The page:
An optical target is acquired by an optical scanning system according to an in-band target frequency in an input signal from an optical scanning device. Both the in-band energy level and the out-of-band energy level of the input signal from the optical scanning device are determined. These two energy levels are compared and a possible detection of the target is determined according to this comparison. A minimum threshold of in-band energy is required in order for the possible detection to be confirmed. The input signal may have various frequencies due to differing amounts of magnification of the acquisition target as scanned by the optical scanning device. Thus the input signal may represent the target as various frequencies due to the differing amounts of magnification. The various amounts of magnification of the acquisition target are due to differing scanning distances between the scanning device and the acquisition target. Magnification compensation is therefore performed by providing an amount of shifting of the center frequency of a filter or of the input signal. The amount of shifting is determined according to scanning distance. The shifting of the frequency is accomplished by performing digital-to-analog conversion on the digital input signal at a fixed frequency. The output of the digital-to-analog converter is applied to an analog-to-digital converter where the analog signal is resampled at a varying resampling frequency. When the resampling frequency differs from the sampling frequency the center frequency of the filter may be effectively shifted. Alternately, the resampled signal may be buffered and reclocked, in which case the frequency of the input signal is effectively shifted. In order to vary the amount of frequency shift according to the scanning distance, the resampling frequency applied to the analog-to-digital converter is varied according to the scanning distance. The relationship between the various resampling frequencies and the various scanning distances may be selected to cause the various input frequencies representative of a scanned acquisition target to be shifted to a single predetermined fundamental frequency.

BRIEF DESCRIPTION OF THE DRAWINGS

FIG. 1 is a plan view of a prior art optically-readable label having contiguously-arranged polygons of three optical properties for encoding binary data wherein the label is provided with a concentric ring acquisition target,

FIG. 2 is a plan view of the prior art optically-readable concentric ring acquisition target provided within the preferred embodiment of the optically-readable label of FIG. 1,

FIG. 3 shows a block diagram representation of the optical target acquisition system of the present invention for acquiring the concentric ring acquisition target of the preferred embodiment of the optically-readable label of FIG. 1,

FIG. 4 shows a block diagram representation of the optical label scanning system of the present invention for providing a sampled sequence representative of the acquisition target to the target acquisition system of FIG. 3,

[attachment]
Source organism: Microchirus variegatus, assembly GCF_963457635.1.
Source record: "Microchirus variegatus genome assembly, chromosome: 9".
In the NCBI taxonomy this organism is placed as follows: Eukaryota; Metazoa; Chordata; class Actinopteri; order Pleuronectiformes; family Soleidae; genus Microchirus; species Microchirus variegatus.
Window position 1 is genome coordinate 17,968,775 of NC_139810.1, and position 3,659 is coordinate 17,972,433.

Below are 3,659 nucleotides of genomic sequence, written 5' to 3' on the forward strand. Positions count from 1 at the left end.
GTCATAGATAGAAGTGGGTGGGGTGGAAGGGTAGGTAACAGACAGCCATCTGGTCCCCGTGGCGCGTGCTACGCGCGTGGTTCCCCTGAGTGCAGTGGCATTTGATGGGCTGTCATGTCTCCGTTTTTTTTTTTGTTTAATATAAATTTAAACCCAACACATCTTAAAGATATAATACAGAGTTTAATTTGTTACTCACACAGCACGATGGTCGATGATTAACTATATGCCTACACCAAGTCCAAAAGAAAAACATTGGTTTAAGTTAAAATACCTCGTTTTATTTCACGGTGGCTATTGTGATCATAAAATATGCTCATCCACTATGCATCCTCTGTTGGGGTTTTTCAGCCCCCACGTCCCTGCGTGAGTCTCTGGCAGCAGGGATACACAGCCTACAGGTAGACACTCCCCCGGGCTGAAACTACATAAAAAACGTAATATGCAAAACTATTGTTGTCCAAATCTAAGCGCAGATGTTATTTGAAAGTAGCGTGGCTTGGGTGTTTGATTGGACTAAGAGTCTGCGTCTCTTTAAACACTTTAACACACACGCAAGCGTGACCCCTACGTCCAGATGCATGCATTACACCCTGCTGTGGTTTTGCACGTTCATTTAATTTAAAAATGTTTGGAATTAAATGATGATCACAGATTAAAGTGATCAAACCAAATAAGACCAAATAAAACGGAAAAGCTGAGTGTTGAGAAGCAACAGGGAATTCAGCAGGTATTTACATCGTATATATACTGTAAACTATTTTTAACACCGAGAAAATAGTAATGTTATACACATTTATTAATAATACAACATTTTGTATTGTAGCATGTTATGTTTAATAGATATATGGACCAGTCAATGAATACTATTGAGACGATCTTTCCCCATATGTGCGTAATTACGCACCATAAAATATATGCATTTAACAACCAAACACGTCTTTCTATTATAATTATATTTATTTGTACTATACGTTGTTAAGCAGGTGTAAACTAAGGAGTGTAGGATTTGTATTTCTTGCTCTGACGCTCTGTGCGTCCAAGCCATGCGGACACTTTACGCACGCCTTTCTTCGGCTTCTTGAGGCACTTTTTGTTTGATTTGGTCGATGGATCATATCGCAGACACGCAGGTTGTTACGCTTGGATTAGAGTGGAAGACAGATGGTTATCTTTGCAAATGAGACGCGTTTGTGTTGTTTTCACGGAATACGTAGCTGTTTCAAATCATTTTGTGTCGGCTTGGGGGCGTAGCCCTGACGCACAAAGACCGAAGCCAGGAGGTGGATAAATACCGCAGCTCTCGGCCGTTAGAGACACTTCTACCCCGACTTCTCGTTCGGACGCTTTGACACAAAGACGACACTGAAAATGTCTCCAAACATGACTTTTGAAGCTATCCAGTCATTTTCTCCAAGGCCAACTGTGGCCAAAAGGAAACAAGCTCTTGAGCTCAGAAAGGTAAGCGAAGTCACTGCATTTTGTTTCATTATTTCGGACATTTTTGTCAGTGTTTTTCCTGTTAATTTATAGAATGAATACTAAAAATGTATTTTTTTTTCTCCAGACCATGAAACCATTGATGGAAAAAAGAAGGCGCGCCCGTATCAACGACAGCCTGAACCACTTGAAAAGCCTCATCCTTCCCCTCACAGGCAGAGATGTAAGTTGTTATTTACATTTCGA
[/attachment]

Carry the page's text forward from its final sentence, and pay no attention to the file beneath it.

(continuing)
FIG. 5 is a perspective view of a portion of the optical scanning system of FIG. 4 including a conveyor belt for advancing the optically-readable labels of FIG. 1 attached to packages through a scanning field,

FIG. 6 is a schematic cross-sectional representation of the scanning light rays of the optical label scanning system of FIG. 4,

FIGS. 7A,B are more detailed representations of alternate embodiments of the resampler or frequency shifter of the optical target acquisition system of FIG. 3,

FIG. 8 is a more detailed block diagram representation of portions of the optical target acquisition system of FIG. 3,

FIG. 9 is a more detailed schematic representation of the dual filter circuity of the optical target acquisition system of FIG. 3,

FIG. 10 is a more detailed block diagram representation of further portions of the optical target acquisition system of FIG. 3,

FIG. 11 is a more detailed schematic representation of the digital control oscillator of the optical acquisition system of FIG. 3,

FIG. 12 is a more detailed representation of the in-band energy detector within the target acquisition system of FIG. 3,

FIG. 13 is a more detailed schematic representation of the out-of-band energy detector within a target acquisition system of FIG. 3.

DETAILED DESCRIPTION OF THE INVENTION

Referring now to FIGS. 1, 2, there is shown prior art concentric ring acquisition target 2 within prior art optically readable label 4. Concentric ring acquisition target 2 is formed of center circle 5 and a plurality of concentric rings 3 and may be acquired by the optical scanning system of the present invention. Acquisition target 2 or bulls-eye 2, comprising a plurality of concentric rings 3, is preferably disposed at the center of optically readable label 4.

In the preferred embodiment of optically readable label 4 there are provided approximately eight hundred eighty eight polygons 7 or information encoded cells 7 in addition to concentric ring acquisition target 2. Optically readable label 4 having eight hundred eighty eight polygons 7 may be approximately one-inch by one-inch. Polygons 7 may represent data for decoding by the optical scanning system of the present invention. However, it will be understood by those skilled in the art that the system of the present invention may be applied to acquisition targets disposed on any surface, with data in any configuration. Additionally, the system of the present invention may be applied to acquisition targets with or without data.